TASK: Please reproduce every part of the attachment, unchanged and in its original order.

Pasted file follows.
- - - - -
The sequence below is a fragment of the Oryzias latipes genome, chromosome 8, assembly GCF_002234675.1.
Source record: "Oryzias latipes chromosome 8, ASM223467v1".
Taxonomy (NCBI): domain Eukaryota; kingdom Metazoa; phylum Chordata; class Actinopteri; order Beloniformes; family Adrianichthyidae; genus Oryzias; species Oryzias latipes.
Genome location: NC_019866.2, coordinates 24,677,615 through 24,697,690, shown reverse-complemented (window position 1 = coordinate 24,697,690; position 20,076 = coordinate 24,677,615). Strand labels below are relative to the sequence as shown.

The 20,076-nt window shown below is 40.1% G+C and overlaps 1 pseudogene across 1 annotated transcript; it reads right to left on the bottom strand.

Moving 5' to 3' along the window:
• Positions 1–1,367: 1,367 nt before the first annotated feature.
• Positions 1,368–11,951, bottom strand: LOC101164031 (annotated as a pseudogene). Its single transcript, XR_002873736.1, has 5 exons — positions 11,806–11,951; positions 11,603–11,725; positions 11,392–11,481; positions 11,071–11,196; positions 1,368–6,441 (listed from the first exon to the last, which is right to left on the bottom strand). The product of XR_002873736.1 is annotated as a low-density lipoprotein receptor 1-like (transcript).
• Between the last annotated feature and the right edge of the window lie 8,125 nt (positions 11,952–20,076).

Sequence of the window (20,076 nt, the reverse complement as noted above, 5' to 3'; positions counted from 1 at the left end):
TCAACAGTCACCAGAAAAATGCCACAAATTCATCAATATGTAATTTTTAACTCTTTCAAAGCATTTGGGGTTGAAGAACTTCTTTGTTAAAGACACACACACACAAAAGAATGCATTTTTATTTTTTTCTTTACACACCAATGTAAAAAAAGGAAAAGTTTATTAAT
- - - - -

The sequence below is a fragment of the Oryzias latipes genome, chromosome 8, assembly GCF_002234675.1.
Source record: "Oryzias latipes chromosome 8, ASM223467v1".
Taxonomy (NCBI): domain Eukaryota; kingdom Metazoa; phylum Chordata; class Actinopteri; order Beloniformes; family Adrianichthyidae; genus Oryzias; species Oryzias latipes.
Genome location: NC_019866.2, coordinates 24,677,615 through 24,697,690, shown reverse-complemented (window position 1 = coordinate 24,697,690; position 20,076 = coordinate 24,677,615). Strand labels below are relative to the sequence as shown.

The 20,076-nt window shown below is 40.1% G+C and overlaps 1 pseudogene across 1 annotated transcript; it reads right to left on the bottom strand.

Moving 5' to 3' along the window:
• Positions 1–1,367: 1,367 nt before the first annotated feature.
• Positions 1,368–11,951, bottom strand: LOC101164031 (annotated as a pseudogene). Its single transcript, XR_002873736.1, has 5 exons — positions 11,806–11,951; positions 11,603–11,725; positions 11,392–11,481; positions 11,071–11,196; positions 1,368–6,441 (listed from the first exon to the last, which is right to left on the bottom strand). The product of XR_002873736.1 is annotated as a low-density lipoprotein receptor 1-like (transcript).
• Between the last annotated feature and the right edge of the window lie 8,125 nt (positions 11,952–20,076).

Sequence of the window (20,076 nt, the reverse complement as noted above, 5' to 3'; positions counted from 1 at the left end):
TCAACAGTCACCAGAAAAATGCCACAAATTCATCAATATGTAATTTTTAACTCTTTCAAAGCATTTGGGGTTGAAGAACTTCTTTGTTAAAGACACACACACACAAAAGAATGCATTTTTATTTTTTTCTTTACACACCAATGTAAAAAAAGGAAAAGTTTATTAAT